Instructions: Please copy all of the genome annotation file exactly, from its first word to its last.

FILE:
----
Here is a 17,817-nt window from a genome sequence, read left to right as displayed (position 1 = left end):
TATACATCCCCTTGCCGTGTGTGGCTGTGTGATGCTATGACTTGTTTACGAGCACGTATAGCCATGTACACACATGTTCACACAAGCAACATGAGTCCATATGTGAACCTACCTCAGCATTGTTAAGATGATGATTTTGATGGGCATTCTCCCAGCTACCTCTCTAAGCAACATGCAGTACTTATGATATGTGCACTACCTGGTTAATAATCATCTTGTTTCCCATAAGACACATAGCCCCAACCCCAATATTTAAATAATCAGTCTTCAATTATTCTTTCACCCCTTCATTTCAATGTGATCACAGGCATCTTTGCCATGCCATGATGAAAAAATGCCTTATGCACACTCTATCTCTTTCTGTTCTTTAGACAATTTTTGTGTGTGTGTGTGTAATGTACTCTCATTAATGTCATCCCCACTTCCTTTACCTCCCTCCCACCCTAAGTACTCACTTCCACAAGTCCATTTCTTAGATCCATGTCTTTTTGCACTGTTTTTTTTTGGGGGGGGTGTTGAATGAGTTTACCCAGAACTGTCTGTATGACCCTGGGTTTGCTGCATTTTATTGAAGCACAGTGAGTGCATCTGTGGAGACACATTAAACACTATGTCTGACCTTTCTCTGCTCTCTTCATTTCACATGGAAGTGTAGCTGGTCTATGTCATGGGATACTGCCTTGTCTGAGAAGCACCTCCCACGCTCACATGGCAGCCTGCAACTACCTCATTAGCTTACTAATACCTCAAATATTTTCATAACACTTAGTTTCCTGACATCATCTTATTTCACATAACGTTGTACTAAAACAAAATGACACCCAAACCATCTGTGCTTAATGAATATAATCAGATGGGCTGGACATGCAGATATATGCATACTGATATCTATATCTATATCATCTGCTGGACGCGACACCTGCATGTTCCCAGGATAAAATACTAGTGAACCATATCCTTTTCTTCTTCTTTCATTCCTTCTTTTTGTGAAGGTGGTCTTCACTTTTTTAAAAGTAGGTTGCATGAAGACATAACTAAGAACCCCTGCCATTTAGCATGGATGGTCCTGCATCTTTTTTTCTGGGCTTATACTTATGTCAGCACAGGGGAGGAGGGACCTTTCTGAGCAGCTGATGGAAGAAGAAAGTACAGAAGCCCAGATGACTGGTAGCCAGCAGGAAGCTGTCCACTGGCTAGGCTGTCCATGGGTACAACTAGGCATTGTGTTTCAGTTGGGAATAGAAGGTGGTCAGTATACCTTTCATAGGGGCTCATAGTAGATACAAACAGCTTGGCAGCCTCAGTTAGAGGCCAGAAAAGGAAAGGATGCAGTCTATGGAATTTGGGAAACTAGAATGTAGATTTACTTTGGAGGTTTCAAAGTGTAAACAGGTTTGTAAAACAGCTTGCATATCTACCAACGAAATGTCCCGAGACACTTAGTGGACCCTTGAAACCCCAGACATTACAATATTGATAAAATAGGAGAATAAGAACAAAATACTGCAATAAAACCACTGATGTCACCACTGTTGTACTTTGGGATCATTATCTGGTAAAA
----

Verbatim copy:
Here is a 17,817-nt window from a genome sequence, read left to right as displayed (position 1 = left end):
TATACATCCCCTTGCCGTGTGTGGCTGTGTGATGCTATGACTTGTTTACGAGCACGTATAGCCATGTACACACATGTTCACACAAGCAACATGAGTCCATATGTGAACCTACCTCAGCATTGTTAAGATGATGATTTTGATGGGCATTCTCCCAGCTACCTCTCTAAGCAACATGCAGTACTTATGATATGTGCACTACCTGGTTAATAATCATCTTGTTTCCCATAAGACACATAGCCCCAACCCCAATATTTAAATAATCAGTCTTCAATTATTCTTTCACCCCTTCATTTCAATGTGATCACAGGCATCTTTGCCATGCCATGATGAAAAAATGCCTTATGCACACTCTATCTCTTTCTGTTCTTTAGACAATTTTTGTGTGTGTGTGTGTAATGTACTCTCATTAATGTCATCCCCACTTCCTTTACCTCCCTCCCACCCTAAGTACTCACTTCCACAAGTCCATTTCTTAGATCCATGTCTTTTTGCACTGTTTTTTTTTGGGGGGGGTGTTGAATGAGTTTACCCAGAACTGTCTGTATGACCCTGGGTTTGCTGCATTTTATTGAAGCACAGTGAGTGCATCTGTGGAGACACATTAAACACTATGTCTGACCTTTCTCTGCTCTCTTCATTTCACATGGAAGTGTAGCTGGTCTATGTCATGGGATACTGCCTTGTCTGAGAAGCACCTCCCACGCTCACATGGCAGCCTGCAACTACCTCATTAGCTTACTAATACCTCAAATATTTTCATAACACTTAGTTTCCTGACATCATCTTATTTCACATAACGTTGTACTAAAACAAAATGACACCCAAACCATCTGTGCTTAATGAATATAATCAGATGGGCTGGACATGCAGATATATGCATACTGATATCTATATCTATATCATCTGCTGGACGCGACACCTGCATGTTCCCAGGATAAAATACTAGTGAACCATATCCTTTTCTTCTTCTTTCATTCCTTCTTTTTGTGAAGGTGGTCTTCACTTTTTTAAAAGTAGGTTGCATGAAGACATAACTAAGAACCCCTGCCATTTAGCATGGATGGTCCTGCATCTTTTTTTCTGGGCTTATACTTATGTCAGCACAGGGGAGGAGGGACCTTTCTGAGCAGCTGATGGAAGAAGAAAGTACAGAAGCCCAGATGACTGGTAGCCAGCAGGAAGCTGTCCACTGGCTAGGCTGTCCATGGGTACAACTAGGCATTGTGTTTCAGTTGGGAATAGAAGGTGGTCAGTATACCTTTCATAGGGGCTCATAGTAGATACAAACAGCTTGGCAGCCTCAGTTAGAGGCCAGAAAAGGAAAGGATGCAGTCTATGGAATTTGGGAAACTAGAATGTAGATTTACTTTGGAGGTTTCAAAGTGTAAACAGGTTTGTAAAACAGCTTGCATATCTACCAACGAAATGTCCCGAGACACTTAGTGGACCCTTGAAACCCCAGACATTACAATATTGATAAAATAGGAGAATAAGAACAAAATACTGCAATAAAACCACTGATGTCACCACTGTTGTACTTTGGGATCATTATCTGGTAAAA